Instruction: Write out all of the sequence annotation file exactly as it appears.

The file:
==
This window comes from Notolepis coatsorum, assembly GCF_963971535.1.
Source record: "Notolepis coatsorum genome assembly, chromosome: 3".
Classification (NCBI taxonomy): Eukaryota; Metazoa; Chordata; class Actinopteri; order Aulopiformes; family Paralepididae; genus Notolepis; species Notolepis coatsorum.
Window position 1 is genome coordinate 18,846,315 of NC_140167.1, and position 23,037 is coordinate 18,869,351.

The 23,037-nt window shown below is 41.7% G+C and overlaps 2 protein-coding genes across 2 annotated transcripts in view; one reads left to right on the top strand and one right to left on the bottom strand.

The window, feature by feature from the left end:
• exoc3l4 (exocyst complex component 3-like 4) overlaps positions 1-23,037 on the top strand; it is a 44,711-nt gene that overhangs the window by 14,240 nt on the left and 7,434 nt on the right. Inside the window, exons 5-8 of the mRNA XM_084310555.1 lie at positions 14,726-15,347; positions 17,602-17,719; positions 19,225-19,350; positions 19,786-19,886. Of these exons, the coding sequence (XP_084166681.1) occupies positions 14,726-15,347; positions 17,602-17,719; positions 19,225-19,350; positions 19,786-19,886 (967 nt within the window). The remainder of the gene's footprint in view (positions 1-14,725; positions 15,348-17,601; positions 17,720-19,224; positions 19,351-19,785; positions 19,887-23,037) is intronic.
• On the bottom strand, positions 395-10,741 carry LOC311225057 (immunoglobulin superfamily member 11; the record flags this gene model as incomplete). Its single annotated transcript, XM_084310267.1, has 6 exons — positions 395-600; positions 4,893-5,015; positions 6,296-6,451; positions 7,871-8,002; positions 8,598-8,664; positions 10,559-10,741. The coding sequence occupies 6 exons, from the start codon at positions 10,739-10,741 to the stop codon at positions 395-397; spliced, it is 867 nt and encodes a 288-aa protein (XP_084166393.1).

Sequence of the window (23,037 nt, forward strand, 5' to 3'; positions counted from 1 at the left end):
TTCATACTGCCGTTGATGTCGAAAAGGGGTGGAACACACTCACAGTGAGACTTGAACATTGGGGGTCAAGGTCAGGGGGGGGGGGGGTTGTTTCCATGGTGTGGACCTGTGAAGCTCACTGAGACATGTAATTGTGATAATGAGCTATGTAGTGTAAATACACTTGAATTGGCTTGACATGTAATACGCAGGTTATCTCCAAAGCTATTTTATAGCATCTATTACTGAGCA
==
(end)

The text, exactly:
This window comes from Notolepis coatsorum, assembly GCF_963971535.1.
Source record: "Notolepis coatsorum genome assembly, chromosome: 3".
Classification (NCBI taxonomy): Eukaryota; Metazoa; Chordata; class Actinopteri; order Aulopiformes; family Paralepididae; genus Notolepis; species Notolepis coatsorum.
Window position 1 is genome coordinate 18,846,315 of NC_140167.1, and position 23,037 is coordinate 18,869,351.

The 23,037-nt window shown below is 41.7% G+C and overlaps 2 protein-coding genes across 2 annotated transcripts in view; one reads left to right on the top strand and one right to left on the bottom strand.

The window, feature by feature from the left end:
• exoc3l4 (exocyst complex component 3-like 4) overlaps positions 1-23,037 on the top strand; it is a 44,711-nt gene that overhangs the window by 14,240 nt on the left and 7,434 nt on the right. Inside the window, exons 5-8 of the mRNA XM_084310555.1 lie at positions 14,726-15,347; positions 17,602-17,719; positions 19,225-19,350; positions 19,786-19,886. Of these exons, the coding sequence (XP_084166681.1) occupies positions 14,726-15,347; positions 17,602-17,719; positions 19,225-19,350; positions 19,786-19,886 (967 nt within the window). The remainder of the gene's footprint in view (positions 1-14,725; positions 15,348-17,601; positions 17,720-19,224; positions 19,351-19,785; positions 19,887-23,037) is intronic.
• On the bottom strand, positions 395-10,741 carry LOC311225057 (immunoglobulin superfamily member 11; the record flags this gene model as incomplete). Its single annotated transcript, XM_084310267.1, has 6 exons — positions 395-600; positions 4,893-5,015; positions 6,296-6,451; positions 7,871-8,002; positions 8,598-8,664; positions 10,559-10,741. The coding sequence occupies 6 exons, from the start codon at positions 10,739-10,741 to the stop codon at positions 395-397; spliced, it is 867 nt and encodes a 288-aa protein (XP_084166393.1).

Sequence of the window (23,037 nt, forward strand, 5' to 3'; positions counted from 1 at the left end):
TTCATACTGCCGTTGATGTCGAAAAGGGGTGGAACACACTCACAGTGAGACTTGAACATTGGGGGTCAAGGTCAGGGGGGGGGGGGGTTGTTTCCATGGTGTGGACCTGTGAAGCTCACTGAGACATGTAATTGTGATAATGAGCTATGTAGTGTAAATACACTTGAATTGGCTTGACATGTAATACGCAGGTTATCTCCAAAGCTATTTTATAGCATCTATTACTGAGCA